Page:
It is pretty clear that shutting down Truss’ research, in the end, served little purpose. Even had Truss died or Nadine not been able to find him, someone else could have picked it up where he had left off. And let’s be honest: had Truss not found anything, someone else would have. After all, we were all created with intellect and curiosity that make us explore and try to understand the world around us. So while Bell’s decision might have delayed the perfecting of shapeshifting technology, the only way it could have been outright avoided would have been a profound transformation of society on the Other Side to see its purpose being more than simply destroying this universe, in whatever timeline. Again, the concept of perception becomes a central feature of a seemingly unrelated topic.
In contrast to all this discomfort, the different expression of Walter Bishop’s guilt comes as a rather refreshing new take on the way he feels about what he did back in 1985. As discussed in previous reviews of this season’s episodes, it is interesting to see how Peter 2.0’s death in this timeline has lead to a guilt based on self-hate rather than on anger, like the guilt of the Walter from the other timeline. This Walter is convinced that he deserves to suffer as punishment for what he did, rather than realize, as Nina points out, that he has not only already suffered a lot, but that he has changed from the man he used to be.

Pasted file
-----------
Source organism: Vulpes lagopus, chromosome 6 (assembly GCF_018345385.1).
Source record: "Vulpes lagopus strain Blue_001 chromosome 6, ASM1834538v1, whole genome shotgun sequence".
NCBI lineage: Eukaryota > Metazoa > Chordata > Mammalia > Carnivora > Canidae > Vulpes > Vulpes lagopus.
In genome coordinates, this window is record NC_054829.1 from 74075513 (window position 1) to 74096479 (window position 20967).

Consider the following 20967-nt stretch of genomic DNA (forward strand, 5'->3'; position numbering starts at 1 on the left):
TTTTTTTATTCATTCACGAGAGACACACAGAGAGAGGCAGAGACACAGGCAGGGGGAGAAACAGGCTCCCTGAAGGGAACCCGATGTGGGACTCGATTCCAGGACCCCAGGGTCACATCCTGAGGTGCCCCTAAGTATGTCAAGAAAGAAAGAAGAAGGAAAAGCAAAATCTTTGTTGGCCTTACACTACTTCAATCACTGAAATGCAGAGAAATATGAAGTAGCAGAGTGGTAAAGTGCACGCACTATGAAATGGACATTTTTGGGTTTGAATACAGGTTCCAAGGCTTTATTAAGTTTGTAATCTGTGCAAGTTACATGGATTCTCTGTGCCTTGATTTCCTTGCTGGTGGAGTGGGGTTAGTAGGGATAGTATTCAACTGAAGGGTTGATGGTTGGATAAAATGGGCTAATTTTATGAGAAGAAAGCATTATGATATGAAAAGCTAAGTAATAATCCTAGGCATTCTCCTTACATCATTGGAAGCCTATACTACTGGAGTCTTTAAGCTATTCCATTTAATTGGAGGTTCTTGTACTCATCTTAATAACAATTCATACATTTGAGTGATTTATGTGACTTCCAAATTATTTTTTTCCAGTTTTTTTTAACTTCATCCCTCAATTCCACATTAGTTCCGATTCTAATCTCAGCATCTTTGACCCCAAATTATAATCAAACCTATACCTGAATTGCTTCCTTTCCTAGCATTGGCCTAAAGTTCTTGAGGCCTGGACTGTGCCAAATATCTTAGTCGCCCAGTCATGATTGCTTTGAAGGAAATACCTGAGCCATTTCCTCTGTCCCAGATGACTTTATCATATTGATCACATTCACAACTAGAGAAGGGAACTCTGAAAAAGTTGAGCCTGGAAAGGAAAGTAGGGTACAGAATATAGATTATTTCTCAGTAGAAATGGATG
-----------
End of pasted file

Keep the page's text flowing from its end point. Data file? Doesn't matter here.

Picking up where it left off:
The scene between Walter and Nina was particularly revealing because he admitted out loud – no small feat for a man with a healthy level of arrogance – that his perception of her was greatly tainted by the events of 1985. The Walter from the previous timeline had yet to express any such reflection the last time we saw him. Blaming others for things that, were we to admit were our fault, would cause a breakdown is part of a natural but destructive defense mechanism. As Walter tells Nina, admitting to what we have done would make us unable to live with ourselves. And so we tend to blame others, especially if they had previously warned us of the possible consequences of our actions.
The one comfort-giving constant in this mostly disconcerting timeline is Peter, although he has come a long way from Season 1. While we do see a bit of the out-of-place Peter from the beginning of Season 1, the one with attitude who bargains relentlessly to get what he wants, he bother does not have the anger and has much most focus, both a reflection of a new level of maturity the last three years have allowed him to develop.